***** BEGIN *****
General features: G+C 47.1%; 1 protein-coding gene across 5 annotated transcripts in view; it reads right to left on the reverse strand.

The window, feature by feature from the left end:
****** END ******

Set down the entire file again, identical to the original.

General features: G+C 47.1%; 1 protein-coding gene across 5 annotated transcripts in view; it reads right to left on the reverse strand.

The window, feature by feature from the left end: